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Entrepreneurship is certainly an emotional and exciting journey. It can be fun and the freedom is great, but it also takes a ton of work and dedication and there’s a lot of pressure when funds are limited. You might know know the feeling.
Davis and I have worked together on businesses before and none of them have worked until Eazl. From the beginning, it was clear that Eazl is special.
We struck gold. We did it right. And it’s due to the mindset and approach that we developed only after lots of experience and failures.
We get asked a lot about how we made it to the point where we could actually stop worrying about having to look for jobs again. Not wanting to create a “unicorn” that made us beholden to investors, our first goal was to make enough money to just cover life expenses so we didn’t have to get day jobs. To maintain our freedom to continue growing the business.
It started with, “Let’s make $3,000 a month and we’ll make new goals from there.”
So many entrepreneurs think they have to get millions of dollars of investment and strike it rich within a few short years of operation. They think they have to write a business plan and make pitches. But, there’s another model that is less risky and more lifestyle-friendly. There’s a whole world out there and we don’t all need to be like Facebook or Zappos or Amazon.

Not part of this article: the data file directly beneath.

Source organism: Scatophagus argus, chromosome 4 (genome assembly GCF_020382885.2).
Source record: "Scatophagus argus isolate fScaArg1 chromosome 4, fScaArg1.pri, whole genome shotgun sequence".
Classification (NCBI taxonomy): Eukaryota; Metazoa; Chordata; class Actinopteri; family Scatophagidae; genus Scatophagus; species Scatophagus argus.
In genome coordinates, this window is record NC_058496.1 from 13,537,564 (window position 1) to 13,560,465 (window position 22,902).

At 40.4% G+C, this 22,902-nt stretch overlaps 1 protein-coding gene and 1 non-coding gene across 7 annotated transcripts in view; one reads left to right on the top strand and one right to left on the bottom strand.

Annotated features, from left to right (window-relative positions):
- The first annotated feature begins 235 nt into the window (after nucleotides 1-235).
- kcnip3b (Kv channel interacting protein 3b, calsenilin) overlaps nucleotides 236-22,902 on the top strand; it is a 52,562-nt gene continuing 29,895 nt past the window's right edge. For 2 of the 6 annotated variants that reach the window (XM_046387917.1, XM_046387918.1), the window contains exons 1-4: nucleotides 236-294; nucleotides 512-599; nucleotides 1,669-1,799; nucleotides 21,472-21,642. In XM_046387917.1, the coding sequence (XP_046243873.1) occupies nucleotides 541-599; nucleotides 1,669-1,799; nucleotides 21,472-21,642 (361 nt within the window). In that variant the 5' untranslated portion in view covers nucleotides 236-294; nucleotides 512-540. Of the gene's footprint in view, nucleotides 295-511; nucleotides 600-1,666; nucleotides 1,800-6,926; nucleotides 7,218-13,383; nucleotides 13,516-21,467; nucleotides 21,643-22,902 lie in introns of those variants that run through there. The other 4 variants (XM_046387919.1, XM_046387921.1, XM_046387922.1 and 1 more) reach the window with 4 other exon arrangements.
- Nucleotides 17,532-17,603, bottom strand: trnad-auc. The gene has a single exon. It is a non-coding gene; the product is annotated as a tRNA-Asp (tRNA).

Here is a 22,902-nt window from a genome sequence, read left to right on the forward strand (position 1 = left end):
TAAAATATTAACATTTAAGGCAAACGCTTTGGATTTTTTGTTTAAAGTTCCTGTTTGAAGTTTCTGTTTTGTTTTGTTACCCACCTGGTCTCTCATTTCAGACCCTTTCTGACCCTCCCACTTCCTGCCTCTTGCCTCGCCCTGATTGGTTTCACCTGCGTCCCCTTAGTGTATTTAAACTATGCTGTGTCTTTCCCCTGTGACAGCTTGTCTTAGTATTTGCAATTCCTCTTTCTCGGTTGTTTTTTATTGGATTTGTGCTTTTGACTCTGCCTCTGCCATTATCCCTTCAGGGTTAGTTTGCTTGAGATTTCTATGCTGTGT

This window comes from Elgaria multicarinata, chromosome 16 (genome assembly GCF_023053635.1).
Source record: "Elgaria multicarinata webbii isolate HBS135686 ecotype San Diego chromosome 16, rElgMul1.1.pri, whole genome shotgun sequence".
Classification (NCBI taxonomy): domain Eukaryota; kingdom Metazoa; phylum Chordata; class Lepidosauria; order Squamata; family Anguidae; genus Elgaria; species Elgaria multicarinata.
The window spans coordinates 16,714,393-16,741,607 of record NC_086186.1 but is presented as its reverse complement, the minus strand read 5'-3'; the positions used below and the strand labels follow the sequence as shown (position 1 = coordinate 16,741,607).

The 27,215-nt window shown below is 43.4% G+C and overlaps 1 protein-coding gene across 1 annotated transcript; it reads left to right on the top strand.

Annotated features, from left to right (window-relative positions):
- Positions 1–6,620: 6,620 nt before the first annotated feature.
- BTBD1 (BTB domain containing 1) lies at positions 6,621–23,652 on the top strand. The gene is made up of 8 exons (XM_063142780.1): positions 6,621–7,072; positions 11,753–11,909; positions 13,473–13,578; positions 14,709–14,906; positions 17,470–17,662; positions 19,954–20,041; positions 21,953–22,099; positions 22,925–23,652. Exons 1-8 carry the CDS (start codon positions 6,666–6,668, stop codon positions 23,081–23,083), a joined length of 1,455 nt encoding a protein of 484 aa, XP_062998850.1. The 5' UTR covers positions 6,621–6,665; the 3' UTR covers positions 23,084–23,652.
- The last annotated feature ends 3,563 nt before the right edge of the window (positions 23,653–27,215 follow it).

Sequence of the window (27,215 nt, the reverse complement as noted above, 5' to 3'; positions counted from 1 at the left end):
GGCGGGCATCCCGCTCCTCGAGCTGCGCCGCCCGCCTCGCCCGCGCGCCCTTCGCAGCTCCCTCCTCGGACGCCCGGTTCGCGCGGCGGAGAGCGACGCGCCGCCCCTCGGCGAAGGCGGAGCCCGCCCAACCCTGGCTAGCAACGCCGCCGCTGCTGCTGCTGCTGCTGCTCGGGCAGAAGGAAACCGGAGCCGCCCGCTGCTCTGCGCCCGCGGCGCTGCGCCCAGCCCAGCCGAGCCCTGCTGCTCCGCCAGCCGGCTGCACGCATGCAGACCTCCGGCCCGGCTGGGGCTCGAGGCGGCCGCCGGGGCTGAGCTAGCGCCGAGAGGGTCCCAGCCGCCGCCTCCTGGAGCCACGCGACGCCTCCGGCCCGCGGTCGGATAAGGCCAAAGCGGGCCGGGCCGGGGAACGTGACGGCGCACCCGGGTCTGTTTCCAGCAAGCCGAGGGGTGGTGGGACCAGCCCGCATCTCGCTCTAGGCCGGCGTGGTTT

This is how we made $100k in our first year of business:
1. Risk Taking and Making Sacrifices
We chose to live for for two years in a way that most wouldn’t in order to live the rest of our lives like others can’t. Before Eazl was created, we fumbled around with other business ideas, got jobs and left jobs, did freelance work, and generally had the attitude, “If we can’t make this work, life isn’t worth living.”
In the days when Eazl was only bringing in a few hundred dollars a month, we cooked a lot of modest food at home, had literally no extra cash for luxuries, and did not spend a lot of time socializing. This is something we knew we had to do to create a life we love and a small price to pay for a lifetime of independence.
No one around us understood the sacrifices we had to make or the risks we were taking either. They told us to get jobs and we generally didn’t earn respect until the business became profitable. Sad, but true. You have to remember to shake the haters/doubters off and just keep the momentum going.
Building a business takes time and you’ll go through periods when you doubt your abilities or someone else makes you doubt them. Stay laser-focused on the end results.
2. Finding Mentors
You don’t need business coaches and you don’t need to spend thousands of dollars on a program. Finding a mentor is one of the most helpful things you can do for your business…and it will cost you nothing at a time when you don’t have money to spare.